As a pre-medical student, I received advice from a mentor that I'll never forget: "If you're smart enough to get into medicine, you should probably do something else, because medicine is tough."
I was floored; I thought that my mentor's advice had been colored by the fact that he was tired of the vagaries of the third year in medical.
Now that I've completed my own third year, I understand where his advice had come from, and I'm more careful about encouraging eager high school and college students to go into medicine. Specifically, I want medical school applicants to understand three main points:
Medical training takes a mind-boggling amount of time
Medical school might be four years long, but in order to become a board-certified physician, students need additional years of post-graduate training in residency after earning their M.D. or D.O. The shortest training is a three-year residency in internal medicine or family medicine. On the other side of this spectrum, the dubious distinction for the longest length of residency training belongs to neurosurgery, at an average of seven years.
So at minimum, one needs seven years of post-bachelor's training in order to become a practicing physician. That's seven years of birthdays, weddings, and other special life events that trainees and physicians may not be able to celebrate with their friends and family members.
There are many conditions that medicine is ill-equipped to fix
One of the most attractive features of a career in medicine is the ability to help people, but in reality, there are many ills that physicians simply cannot fix. Sometimes this is because of current limitations of medicine, other times the basis of a patient's disease goes beyond a simple medical cause.
Moreover, many of the illnesses that land people in hospitals -- heart attacks, kidney failure, and cirrhosis -- are caused by a lifetime of lifestyle choices and lack of financial or social resources. By the time that the patient is admitted as an inpatient for these conditions, physicians can try to stabilize the condition and minimize further damage, but oftentimes, there are not medical solutions, especially if the patient is unable to help themselves.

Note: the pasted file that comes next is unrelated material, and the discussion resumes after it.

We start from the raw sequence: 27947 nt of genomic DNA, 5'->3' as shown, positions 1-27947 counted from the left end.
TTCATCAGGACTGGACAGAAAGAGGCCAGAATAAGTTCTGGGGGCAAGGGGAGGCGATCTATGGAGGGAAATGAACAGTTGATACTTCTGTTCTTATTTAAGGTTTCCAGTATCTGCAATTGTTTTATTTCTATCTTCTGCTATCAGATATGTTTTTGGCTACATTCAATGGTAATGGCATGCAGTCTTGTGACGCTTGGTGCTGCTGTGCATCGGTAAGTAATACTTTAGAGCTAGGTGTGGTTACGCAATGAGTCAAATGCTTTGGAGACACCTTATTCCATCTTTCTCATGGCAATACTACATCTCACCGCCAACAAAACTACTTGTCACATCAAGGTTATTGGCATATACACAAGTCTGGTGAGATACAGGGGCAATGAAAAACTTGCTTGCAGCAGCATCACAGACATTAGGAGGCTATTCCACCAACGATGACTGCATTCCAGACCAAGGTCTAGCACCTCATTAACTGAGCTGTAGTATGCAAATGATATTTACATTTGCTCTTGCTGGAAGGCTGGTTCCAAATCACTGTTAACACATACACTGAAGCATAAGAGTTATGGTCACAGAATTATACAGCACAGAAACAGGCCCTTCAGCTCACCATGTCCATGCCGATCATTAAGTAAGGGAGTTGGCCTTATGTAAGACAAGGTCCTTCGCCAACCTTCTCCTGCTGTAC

Medicine will change you
People who go into medicine will have the privilege and burden of seeing some of the worst moments in a person's life. Already, there are events that I will never forget: the mangled body of a dying homeless woman who bled out in our trauma after being struck by three vehicles; a family grieving for a toddler who was found in the bottom of a swimming pool; a kid who had turned the wrong corner before being struck by a car and would likely never walk again.
I asked a resident about how she dealt with the constant barrage of human tragedy. During the weekdays, she had to shove her stress in the back of her mind; otherwise, she wouldn't be available for the other patients who still needed her. When she finally had a day off, she would be able to process some of the horrific sights she had seen.
Overall, medicine is a grueling profession. And yet despite all this, if you asked me whether I would pick medicine all over again, I would answer "yes" in a heartbeat. The reason that I can be confident in my answer is because I knew before I began what I would be going through.
I was able to overcome obstacles in medical school because I had been informed by mentors who were candid about the struggles they had face. Thanks to their honesty, I identified resources at my school and turned to friends and family members for support during the inevitable periods of stress.
To pre-med hopefuls, the advice I have is this: Don't base your desire to go into medicine on parental pressures, television shows, or the perceived prestige of medicine. Instead, talk to current physicians, shadow clinics and hospitals, and volunteer with patients to figure out whether medicine could be the right path for you.
And if it is, good luck and godspeed, because if medicine truly is your calling in life, then you'll be exposed to one of the most difficult, demanding, and rewarding professions.
Yoo Jung Kim is a fourth-year medical student at Stanford and the co-author of What Every Science Student Should Know, a guide for aspiring college STEM students.
Photo by Steve Fisch